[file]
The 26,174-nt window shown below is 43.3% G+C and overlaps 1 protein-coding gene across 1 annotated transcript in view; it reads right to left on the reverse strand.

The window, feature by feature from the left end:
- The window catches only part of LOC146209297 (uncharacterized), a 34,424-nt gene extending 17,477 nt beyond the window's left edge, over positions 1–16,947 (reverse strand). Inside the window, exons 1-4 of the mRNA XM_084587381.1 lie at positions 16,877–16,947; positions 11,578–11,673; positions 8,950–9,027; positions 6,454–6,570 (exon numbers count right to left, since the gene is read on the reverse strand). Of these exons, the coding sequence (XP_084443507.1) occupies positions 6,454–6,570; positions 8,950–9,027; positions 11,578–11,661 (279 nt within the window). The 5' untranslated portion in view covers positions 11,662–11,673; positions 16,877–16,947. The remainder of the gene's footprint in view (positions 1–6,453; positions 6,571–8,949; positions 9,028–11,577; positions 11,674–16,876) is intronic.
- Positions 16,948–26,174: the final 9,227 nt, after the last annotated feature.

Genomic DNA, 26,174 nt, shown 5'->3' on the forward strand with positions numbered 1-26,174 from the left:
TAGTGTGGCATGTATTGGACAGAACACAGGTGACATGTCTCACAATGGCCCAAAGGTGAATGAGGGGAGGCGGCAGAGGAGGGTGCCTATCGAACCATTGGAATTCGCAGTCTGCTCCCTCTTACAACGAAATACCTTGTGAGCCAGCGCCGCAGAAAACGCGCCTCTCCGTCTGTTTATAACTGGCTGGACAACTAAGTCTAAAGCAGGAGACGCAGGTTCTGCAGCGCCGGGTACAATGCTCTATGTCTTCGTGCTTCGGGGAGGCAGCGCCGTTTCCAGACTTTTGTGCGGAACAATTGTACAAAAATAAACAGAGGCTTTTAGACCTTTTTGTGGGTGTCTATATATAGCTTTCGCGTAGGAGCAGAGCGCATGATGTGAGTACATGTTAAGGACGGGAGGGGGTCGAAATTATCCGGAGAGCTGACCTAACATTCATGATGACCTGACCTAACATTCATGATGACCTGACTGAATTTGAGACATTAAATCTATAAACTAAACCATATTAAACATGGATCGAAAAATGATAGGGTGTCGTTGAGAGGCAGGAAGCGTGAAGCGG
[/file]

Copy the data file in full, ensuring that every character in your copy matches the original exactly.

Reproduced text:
The 26,174-nt window shown below is 43.3% G+C and overlaps 1 protein-coding gene across 1 annotated transcript in view; it reads right to left on the reverse strand.

The window, feature by feature from the left end:
- The window catches only part of LOC146209297 (uncharacterized), a 34,424-nt gene extending 17,477 nt beyond the window's left edge, over positions 1–16,947 (reverse strand). Inside the window, exons 1-4 of the mRNA XM_084587381.1 lie at positions 16,877–16,947; positions 11,578–11,673; positions 8,950–9,027; positions 6,454–6,570 (exon numbers count right to left, since the gene is read on the reverse strand). Of these exons, the coding sequence (XP_084443507.1) occupies positions 6,454–6,570; positions 8,950–9,027; positions 11,578–11,661 (279 nt within the window). The 5' untranslated portion in view covers positions 11,662–11,673; positions 16,877–16,947. The remainder of the gene's footprint in view (positions 1–6,453; positions 6,571–8,949; positions 9,028–11,577; positions 11,674–16,876) is intronic.
- Positions 16,948–26,174: the final 9,227 nt, after the last annotated feature.

Genomic DNA, 26,174 nt, shown 5'->3' on the forward strand with positions numbered 1-26,174 from the left:
TAGTGTGGCATGTATTGGACAGAACACAGGTGACATGTCTCACAATGGCCCAAAGGTGAATGAGGGGAGGCGGCAGAGGAGGGTGCCTATCGAACCATTGGAATTCGCAGTCTGCTCCCTCTTACAACGAAATACCTTGTGAGCCAGCGCCGCAGAAAACGCGCCTCTCCGTCTGTTTATAACTGGCTGGACAACTAAGTCTAAAGCAGGAGACGCAGGTTCTGCAGCGCCGGGTACAATGCTCTATGTCTTCGTGCTTCGGGGAGGCAGCGCCGTTTCCAGACTTTTGTGCGGAACAATTGTACAAAAATAAACAGAGGCTTTTAGACCTTTTTGTGGGTGTCTATATATAGCTTTCGCGTAGGAGCAGAGCGCATGATGTGAGTACATGTTAAGGACGGGAGGGGGTCGAAATTATCCGGAGAGCTGACCTAACATTCATGATGACCTGACCTAACATTCATGATGACCTGACTGAATTTGAGACATTAAATCTATAAACTAAACCATATTAAACATGGATCGAAAAATGATAGGGTGTCGTTGAGAGGCAGGAAGCGTGAAGCGG